Data Security Threats

One of your biggest threats is choosing what businesses you want to give your information too. Hackers can breach them and get your information without knowledge or wrong-doing from you. See our Risk topic for more detailed information on managing your Digital Risk.

 

Outside of your organizations, what else are the biggest data security threats you should be aware of?

 

Social Engineering & Phishing

 

A bad actor uses some form of social/human interaction to get your information. This is social engineering. The attacker can look like or come across as anyone and trick you into doing something you shouldn’t by saying they’re a repairman, computer technician, the IRS, a police officer, etc. They could even have identification that says they work for a given company. It could all be fake. These type of attacks happen all the time and are one of the most common ways bad actors can get your information.

 

Phishing is a very common form of social engineering. Phishing attacks use email or bad web sites to solicit personal or financial information. Bad actors may send email looking to come from a reputable credit card company, financial institution, or computer repair shop that requests you to give up information or let them into your computer. Making the wrong move could result in your information or identity being stolen.

 

  • Be suspicious of unsolicited phone calls, visits, or email messages. This can’t be stressed enough. There are a lot of bad actors trying to exploit you.
  • Do not provide personal information to people you don’t know and don’t let them into your computer.
  • Don’t click links coming from random emails.
  • Don’t put your username or password into sites you don’t know.
  • Pay attention to the URL of a web site. Malicious web sites may look identical to a legitimate site, but the URL may be a different domain (ex. .com vs. .net).
  • Install and maintain anti-virus software.

 

Malware, Viruses, Ransomware

 

You’ve probably heard all of these terms, but what do they mean and how do you avoid something bad happening?

 

Malware is just an umbrella term that refers to any malicious software that has motive of causing damage. A virus is a type of malware. Ransomware is a different type of malware. No need to get too caught up in the details and the specific differences, but you don’t want any of these on your devices.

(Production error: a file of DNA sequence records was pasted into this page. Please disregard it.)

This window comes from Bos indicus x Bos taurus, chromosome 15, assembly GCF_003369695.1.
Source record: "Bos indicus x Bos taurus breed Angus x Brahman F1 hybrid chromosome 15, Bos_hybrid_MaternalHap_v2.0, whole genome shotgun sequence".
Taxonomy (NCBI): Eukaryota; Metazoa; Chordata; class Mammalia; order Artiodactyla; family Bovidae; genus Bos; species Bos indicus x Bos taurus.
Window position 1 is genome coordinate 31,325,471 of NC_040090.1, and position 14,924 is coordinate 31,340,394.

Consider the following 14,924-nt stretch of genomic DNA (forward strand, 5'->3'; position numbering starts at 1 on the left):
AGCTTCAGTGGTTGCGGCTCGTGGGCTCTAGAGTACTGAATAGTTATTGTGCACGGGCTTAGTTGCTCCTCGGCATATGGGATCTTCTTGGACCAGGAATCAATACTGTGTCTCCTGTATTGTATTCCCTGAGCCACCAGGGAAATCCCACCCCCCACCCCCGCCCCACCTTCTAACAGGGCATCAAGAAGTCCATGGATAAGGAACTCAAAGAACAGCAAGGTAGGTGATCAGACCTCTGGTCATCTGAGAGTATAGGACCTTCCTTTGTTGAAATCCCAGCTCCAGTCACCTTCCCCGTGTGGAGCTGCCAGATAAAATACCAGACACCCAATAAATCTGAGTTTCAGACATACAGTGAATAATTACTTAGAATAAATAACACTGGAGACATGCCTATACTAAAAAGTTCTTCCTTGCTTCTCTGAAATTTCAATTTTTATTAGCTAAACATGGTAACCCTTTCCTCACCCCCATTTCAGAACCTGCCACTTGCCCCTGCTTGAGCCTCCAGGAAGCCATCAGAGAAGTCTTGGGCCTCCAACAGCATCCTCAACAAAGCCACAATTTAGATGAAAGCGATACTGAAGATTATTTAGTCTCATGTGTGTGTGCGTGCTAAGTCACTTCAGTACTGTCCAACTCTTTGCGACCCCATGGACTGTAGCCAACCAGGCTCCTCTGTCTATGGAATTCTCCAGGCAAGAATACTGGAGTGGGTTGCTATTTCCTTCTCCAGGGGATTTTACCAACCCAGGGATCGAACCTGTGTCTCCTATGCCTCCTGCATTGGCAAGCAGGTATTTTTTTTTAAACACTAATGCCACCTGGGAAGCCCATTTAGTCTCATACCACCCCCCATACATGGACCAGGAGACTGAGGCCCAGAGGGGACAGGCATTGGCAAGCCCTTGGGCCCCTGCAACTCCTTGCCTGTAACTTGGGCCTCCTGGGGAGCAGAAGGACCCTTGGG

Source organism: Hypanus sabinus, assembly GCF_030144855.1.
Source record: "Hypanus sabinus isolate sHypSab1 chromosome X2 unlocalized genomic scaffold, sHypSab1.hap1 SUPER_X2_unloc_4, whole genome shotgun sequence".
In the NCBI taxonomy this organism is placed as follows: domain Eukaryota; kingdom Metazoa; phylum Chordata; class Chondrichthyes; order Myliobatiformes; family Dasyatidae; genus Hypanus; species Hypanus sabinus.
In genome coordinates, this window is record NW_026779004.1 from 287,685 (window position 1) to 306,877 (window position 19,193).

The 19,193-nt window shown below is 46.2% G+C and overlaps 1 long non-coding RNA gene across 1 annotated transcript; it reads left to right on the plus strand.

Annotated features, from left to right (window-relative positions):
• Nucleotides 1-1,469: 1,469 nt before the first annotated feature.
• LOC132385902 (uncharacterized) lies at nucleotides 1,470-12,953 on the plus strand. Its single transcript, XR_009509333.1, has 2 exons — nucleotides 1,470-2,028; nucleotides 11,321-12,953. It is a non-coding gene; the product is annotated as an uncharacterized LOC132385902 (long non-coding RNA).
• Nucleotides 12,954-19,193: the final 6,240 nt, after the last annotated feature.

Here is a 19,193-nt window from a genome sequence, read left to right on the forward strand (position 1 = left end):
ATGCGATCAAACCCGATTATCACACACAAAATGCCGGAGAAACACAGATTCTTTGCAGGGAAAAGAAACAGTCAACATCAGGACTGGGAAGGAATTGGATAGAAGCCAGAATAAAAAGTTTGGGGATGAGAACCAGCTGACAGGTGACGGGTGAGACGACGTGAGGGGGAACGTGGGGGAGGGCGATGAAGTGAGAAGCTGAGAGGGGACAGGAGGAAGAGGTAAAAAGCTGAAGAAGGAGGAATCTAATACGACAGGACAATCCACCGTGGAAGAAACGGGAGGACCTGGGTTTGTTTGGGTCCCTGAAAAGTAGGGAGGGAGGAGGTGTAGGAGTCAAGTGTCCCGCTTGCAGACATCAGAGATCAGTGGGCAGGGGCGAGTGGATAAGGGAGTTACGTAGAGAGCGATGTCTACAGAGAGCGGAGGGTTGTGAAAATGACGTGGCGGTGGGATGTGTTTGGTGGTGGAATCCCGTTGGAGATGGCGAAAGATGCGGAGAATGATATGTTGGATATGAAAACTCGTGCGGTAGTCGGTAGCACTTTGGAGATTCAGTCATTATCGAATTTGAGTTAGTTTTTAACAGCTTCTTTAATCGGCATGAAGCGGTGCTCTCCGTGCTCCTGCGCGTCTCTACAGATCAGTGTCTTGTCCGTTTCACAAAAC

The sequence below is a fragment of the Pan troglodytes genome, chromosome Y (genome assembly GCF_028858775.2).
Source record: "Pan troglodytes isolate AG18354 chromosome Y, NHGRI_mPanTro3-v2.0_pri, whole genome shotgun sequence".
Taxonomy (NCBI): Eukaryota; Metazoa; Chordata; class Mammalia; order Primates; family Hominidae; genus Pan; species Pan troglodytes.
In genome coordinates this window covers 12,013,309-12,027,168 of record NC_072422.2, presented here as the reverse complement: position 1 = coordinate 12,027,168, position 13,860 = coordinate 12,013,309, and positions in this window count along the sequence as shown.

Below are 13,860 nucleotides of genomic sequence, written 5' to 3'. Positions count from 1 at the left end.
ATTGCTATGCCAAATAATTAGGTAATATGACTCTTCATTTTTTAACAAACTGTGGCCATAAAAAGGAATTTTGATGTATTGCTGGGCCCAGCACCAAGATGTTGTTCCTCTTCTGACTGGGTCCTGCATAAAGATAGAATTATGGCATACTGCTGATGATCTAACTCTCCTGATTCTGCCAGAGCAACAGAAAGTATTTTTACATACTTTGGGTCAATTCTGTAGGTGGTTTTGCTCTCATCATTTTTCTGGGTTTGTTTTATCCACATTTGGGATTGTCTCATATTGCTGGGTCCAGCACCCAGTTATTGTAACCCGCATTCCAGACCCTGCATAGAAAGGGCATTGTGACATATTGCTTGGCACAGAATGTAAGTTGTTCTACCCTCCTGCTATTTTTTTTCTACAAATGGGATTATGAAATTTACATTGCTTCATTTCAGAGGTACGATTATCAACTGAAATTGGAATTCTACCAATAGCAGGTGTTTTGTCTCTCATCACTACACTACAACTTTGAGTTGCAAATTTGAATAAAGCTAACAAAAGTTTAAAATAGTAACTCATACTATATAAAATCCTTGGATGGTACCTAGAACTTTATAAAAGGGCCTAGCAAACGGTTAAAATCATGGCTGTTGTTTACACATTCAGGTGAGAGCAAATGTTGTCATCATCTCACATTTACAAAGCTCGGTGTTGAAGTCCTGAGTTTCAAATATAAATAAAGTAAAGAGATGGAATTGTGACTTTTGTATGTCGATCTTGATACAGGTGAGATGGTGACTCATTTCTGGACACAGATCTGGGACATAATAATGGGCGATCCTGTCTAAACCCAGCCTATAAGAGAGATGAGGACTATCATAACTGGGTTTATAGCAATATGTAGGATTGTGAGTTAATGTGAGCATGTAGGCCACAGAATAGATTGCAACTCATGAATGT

• Install anti-virus software
  • Be careful with email attachments
  • Install updates on your devices
  • Avoid questionable websites
  • Avoid pirated software
  • Backup your devices

 

Weak Password Practices

 

See the Password Management post for a deep dive into best practices.

 

  • Create A Strong, Long Passphrase/Password
  • Use Encryption
  • Use Two-Factor Authentication
  • Use Biometric Authentication When Available
  • Test Your Passwords
  • Don’t Use Common or Well Known Dictionary Words
  • Different Passwords for Every Account
  • Don’t Neglect your Mobile Phone
  • You Don’t Need to Frequently Change Your Passwords
  • Don”t Share Your Passwords
  • Avoid Storing Passwords Outside of Your Password Manager
  • Use Password Managers

 

IoT Attacks

 

IoT = Internet of Things. It’s just a quick and easy way to bundle all of the devices that are on the Internet. For example, refrigerators, smart TVs, Amazon Fire Dticks, Apple TVs, washer and dryers that connect to the Internet, the list goes on and on. Almost everything these days connects to the Internet. Because of that, there is a need to keep this in mind to as part of your security and privacy strategy. If a vulnerable refrigerator connects to your network, that could mean a bad actor is able to steal information on your computer. Pretty crazy, but it can come to that.